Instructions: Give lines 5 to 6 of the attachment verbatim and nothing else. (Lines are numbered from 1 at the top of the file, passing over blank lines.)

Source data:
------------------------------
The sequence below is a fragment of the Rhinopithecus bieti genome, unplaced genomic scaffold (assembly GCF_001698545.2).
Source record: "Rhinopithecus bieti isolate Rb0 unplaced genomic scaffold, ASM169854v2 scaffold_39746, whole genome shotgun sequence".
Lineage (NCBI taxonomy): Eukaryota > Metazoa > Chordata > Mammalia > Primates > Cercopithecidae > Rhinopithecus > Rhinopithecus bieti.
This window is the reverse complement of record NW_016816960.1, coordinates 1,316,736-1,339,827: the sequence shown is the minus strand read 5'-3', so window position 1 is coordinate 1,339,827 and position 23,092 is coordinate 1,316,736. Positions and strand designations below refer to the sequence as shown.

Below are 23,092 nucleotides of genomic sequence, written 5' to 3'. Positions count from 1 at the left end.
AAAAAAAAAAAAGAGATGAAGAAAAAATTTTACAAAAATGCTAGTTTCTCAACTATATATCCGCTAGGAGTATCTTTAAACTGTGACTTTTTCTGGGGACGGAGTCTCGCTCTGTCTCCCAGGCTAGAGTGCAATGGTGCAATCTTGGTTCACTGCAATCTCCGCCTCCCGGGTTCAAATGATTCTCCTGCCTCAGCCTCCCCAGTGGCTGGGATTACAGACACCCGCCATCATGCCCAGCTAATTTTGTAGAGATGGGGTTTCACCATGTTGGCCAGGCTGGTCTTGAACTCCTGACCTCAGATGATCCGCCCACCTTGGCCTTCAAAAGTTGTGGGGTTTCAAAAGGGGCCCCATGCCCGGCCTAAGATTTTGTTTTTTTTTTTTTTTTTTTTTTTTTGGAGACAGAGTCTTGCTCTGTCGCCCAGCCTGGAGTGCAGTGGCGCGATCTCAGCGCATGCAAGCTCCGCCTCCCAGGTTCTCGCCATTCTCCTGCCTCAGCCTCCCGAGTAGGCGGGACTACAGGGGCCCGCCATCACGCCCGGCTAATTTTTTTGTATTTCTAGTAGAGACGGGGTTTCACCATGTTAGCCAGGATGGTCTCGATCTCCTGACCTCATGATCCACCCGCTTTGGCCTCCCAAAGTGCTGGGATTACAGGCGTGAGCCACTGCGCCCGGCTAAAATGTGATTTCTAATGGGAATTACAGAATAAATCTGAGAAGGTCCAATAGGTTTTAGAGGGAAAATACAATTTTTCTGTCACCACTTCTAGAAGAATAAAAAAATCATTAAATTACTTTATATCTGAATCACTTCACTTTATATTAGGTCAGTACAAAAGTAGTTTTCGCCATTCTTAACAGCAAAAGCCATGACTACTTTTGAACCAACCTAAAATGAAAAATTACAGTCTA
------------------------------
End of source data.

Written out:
Below are 23,092 nucleotides of genomic sequence, written 5' to 3'. Positions count from 1 at the left end.
AAAAAAAAAAAAGAGATGAAGAAAAAATTTTACAAAAATGCTAGTTTCTCAACTATATATCCGCTAGGAGTATCTTTAAACTGTGACTTTTTCTGGGGACGGAGTCTCGCTCTGTCTCCCAGGCTAGAGTGCAATGGTGCAATCTTGGTTCACTGCAATCTCCGCCTCCCGGGTTCAAATGATTCTCCTGCCTCAGCCTCCCCAGTGGCTGGGATTACAGACACCCGCCATCATGCCCAGCTAATTTTGTAGAGATGGGGTTTCACCATGTTGGCCAGGCTGGTCTTGAACTCCTGACCTCAGATGATCCGCCCACCTTGGCCTTCAAAAGTTGTGGGGTTTCAAAAGGGGCCCCATGCCCGGCCTAAGATTTTGTTTTTTTTTTTTTTTTTTTTTTTTTGGAGACAGAGTCTTGCTCTGTCGCCCAGCCTGGAGTGCAGTGGCGCGATCTCAGCGCATGCAAGCTCCGCCTCCCAGGTTCTCGCCATTCTCCTGCCTCAGCCTCCCGAGTAGGCGGGACTACAGGGGCCCGCCATCACGCCCGGCTAATTTTTTTGTATTTCTAGTAGAGACGGGGTTTCACCATGTTAGCCAGGATGGTCTCGATCTCCTGACCTCATGATCCACCCGCTTTGGCCTCCCAAAGTGCTGGGATTACAGGCGTGAGCCACTGCGCCCGGCTAAAATGTGATTTCTAATGGGAATTACAGAATAAATCTGAGAAGGTCCAATAGGTTTTAGAGGGAAAATACAATTTTTCTGTCACCACTTCTAGAAGAATAAAAAAATCATTAAATTACTTTATATCTGAATCACTTCACTTTATATTAGGTCAGTACAAAAGTAGTTTTCGCCATTCTTAACAGCAAAAGCCATGACTACTTTTGAACCAACCTAAAATGAAAAATTACAGTCTA